Tallinn Travel Guide
Introduction to Tallinn
While Estonia as a nation has been profoundly unlucky over the past century, as it was sandwiched between two totalitarian forces in Nazi Germany and Soviet Russia, its capital city has been much more fortunate in one specific sense: the virgin state of its Old Town.
Through medieval, Renaissance and modern times, it has dodged being crushed under the wagon wheel of warfare, even during the Second World War, when much of the rest of Europe was razed to ashes by repeated carpet bombing campaigns.
While the 20th century was not kind to Tallinn’s citizens, the 21st century has given them a chance to show off their home’s beauty to the world, all while enjoying freedoms long denied to their predecessors.
Cultural Experiences in Tallinn
Unlike much of Europe during the Second World War, Tallinn’s Old Town managed to escape being razed to the ground by bombing raids, making it a solid first destination for those visiting the capital of Estonia. Paired together with the dedication of locals to keep its Hanseatic architecture in prime condition (some structures date back as far as the 11th century), and you’ve got a local treasure that will have you exploring it for days on end.
Whether you choose to people watch over coffee at Town Hall Square, check out the world’s oldest continually operating pharmacy, or walk along the city walls that have protected this city from invaders for countless generations, you won’t be short on things to do during your time here.
Of all the structures within Tallinn’s Old Town, perhaps none stand out more than the Alexander Nevsky Cathedral, a Russian-style Eastern Orthodox Church that was built during the late 19th century when Estonia was part of the Russian Empire. Residents regarded it as a symbol of imperial oppression and sought to demolish it after Estonia declared its independence from Russia after the First World War.
They lacked the funds to do so though, and despite being ignored by Soviet authorities after the USSR occupied Estonia after the Second World War, the structure stood tall through the years until the modern era, when Estonia once again became a sovereign nation.
Restoration efforts were made in the 1990’s, bringing this cathedral back to its former glory. The interior’s rich decorations include altars dedicated to noblemen and saints in the Orthodox church, and bells that weigh upward of 16 tons.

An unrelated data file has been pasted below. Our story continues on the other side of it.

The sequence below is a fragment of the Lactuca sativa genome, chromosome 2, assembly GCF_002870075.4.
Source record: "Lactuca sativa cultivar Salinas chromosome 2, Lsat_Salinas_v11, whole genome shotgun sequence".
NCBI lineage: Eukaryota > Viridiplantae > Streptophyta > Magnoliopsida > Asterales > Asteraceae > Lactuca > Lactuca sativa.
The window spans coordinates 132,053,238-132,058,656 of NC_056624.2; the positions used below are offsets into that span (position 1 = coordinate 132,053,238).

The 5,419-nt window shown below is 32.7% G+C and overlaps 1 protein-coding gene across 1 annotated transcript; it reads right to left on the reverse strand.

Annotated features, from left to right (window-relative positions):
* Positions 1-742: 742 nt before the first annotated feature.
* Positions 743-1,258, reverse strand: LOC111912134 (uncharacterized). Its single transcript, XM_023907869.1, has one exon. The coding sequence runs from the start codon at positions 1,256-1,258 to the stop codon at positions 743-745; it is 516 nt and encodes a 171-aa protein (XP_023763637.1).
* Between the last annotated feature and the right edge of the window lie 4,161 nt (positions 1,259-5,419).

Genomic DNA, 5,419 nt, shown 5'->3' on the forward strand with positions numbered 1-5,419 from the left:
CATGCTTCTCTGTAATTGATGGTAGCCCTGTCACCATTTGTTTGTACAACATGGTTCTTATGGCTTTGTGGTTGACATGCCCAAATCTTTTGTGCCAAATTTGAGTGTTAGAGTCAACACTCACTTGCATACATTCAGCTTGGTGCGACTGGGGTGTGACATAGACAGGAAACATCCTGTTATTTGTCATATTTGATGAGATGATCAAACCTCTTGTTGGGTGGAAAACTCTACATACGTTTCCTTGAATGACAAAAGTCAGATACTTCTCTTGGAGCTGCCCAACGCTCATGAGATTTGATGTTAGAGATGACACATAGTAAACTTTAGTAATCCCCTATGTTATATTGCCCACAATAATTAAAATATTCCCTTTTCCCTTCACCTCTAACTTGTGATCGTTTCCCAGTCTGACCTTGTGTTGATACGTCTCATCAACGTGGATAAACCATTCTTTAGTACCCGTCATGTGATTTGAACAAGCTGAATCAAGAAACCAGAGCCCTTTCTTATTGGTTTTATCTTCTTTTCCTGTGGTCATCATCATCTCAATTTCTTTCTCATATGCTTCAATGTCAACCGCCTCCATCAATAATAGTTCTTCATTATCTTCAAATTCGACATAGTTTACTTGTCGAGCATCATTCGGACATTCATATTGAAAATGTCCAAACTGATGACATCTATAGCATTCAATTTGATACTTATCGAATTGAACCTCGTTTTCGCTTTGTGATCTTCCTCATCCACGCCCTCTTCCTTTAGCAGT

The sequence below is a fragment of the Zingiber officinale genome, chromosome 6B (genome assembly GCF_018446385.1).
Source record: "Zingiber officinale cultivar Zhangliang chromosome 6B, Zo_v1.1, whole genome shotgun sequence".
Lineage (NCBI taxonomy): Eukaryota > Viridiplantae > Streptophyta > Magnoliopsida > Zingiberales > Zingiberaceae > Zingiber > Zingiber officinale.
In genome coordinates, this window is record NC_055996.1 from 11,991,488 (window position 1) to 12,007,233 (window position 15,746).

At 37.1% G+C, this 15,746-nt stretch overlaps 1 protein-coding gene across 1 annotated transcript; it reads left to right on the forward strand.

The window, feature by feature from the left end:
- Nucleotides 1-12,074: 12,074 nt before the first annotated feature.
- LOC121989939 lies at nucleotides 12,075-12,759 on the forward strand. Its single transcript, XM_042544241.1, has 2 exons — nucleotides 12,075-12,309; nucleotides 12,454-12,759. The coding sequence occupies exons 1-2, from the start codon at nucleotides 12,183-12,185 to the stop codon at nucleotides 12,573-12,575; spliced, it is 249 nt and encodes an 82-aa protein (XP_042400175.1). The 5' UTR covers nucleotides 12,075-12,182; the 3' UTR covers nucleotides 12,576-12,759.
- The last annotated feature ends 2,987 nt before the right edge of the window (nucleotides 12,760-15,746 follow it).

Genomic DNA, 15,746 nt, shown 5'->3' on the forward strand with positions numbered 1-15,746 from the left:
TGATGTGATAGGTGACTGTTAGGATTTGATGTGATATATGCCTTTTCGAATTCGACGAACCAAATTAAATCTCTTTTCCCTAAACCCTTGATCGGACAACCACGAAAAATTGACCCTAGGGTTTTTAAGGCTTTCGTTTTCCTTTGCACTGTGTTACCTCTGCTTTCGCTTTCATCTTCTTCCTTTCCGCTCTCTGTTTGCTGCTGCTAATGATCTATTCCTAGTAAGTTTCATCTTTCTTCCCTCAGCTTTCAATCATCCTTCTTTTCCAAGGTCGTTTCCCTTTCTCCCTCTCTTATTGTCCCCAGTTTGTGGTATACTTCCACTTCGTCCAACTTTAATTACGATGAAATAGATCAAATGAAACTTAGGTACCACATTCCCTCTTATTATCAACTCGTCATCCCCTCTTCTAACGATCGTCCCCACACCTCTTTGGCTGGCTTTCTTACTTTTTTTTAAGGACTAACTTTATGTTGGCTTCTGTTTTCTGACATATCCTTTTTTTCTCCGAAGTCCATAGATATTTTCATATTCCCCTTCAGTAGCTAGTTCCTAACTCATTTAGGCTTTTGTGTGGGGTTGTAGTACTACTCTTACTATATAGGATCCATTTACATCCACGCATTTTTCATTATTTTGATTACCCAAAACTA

Being caught in the middle between Nazi Germany and the Stalin-led Soviet Union meant that much of the 20th century was a miserable time for Estonians. These tough times are well documented in the Museum of Occupations, located on Toompea Hill within the Old Town district in a modern structure that opened in 2003.
From the horrors of the Gestapo during the Nazi occupation, to life in a country where mundane things like rock music were banned by Soviet authorities, the exhibits of this museum do an excellent job of transporting you to a time and place where freedom was a concept that one could only find as a word in a dictionary (that is, if the authorities hadn’t found and destroyed it first).
Other Attractions in Tallinn
Those that enjoy elaborate gardens and decadent surroundings will enjoy spending time in Kadriorg Palace, a summer home built for Queen Catherine I by Peter the Great during the days of the Russian Empire. While it served as a residence back in those days, today it is the home of Estonia’s national art museum, and the grounds outside are decorated with various flora and swan ponds, making for a pleasant stroll after admiring the art within the palace interior.
Want to learn about Estonia’s seafaring heritage? The unusually named but modern museum Seaplane Harbour is the best place to do just that. Located in a hangar on Tallinn’s harbour that used to house seaplanes (no originals exist today, sadly), its top attraction is an antique submarine that was first put into service in 1936, but wooden ships from the 16th century and icebreakers from the early 20th century are also on idsplay, making it a worthy highlight for those that have seawater in their veins.
Finally, those looking for an iconic shot of Tallinn can get it from the top of Toompea Hill, which is located in the middle of the Old Town. A small limestone plateau that stands as much as 30 metres above the coastal lowlands surrounding it, its modest elevation nonetheless is enough to allow photographers to capture some excellent pictures of this photogenic city in the Baltics.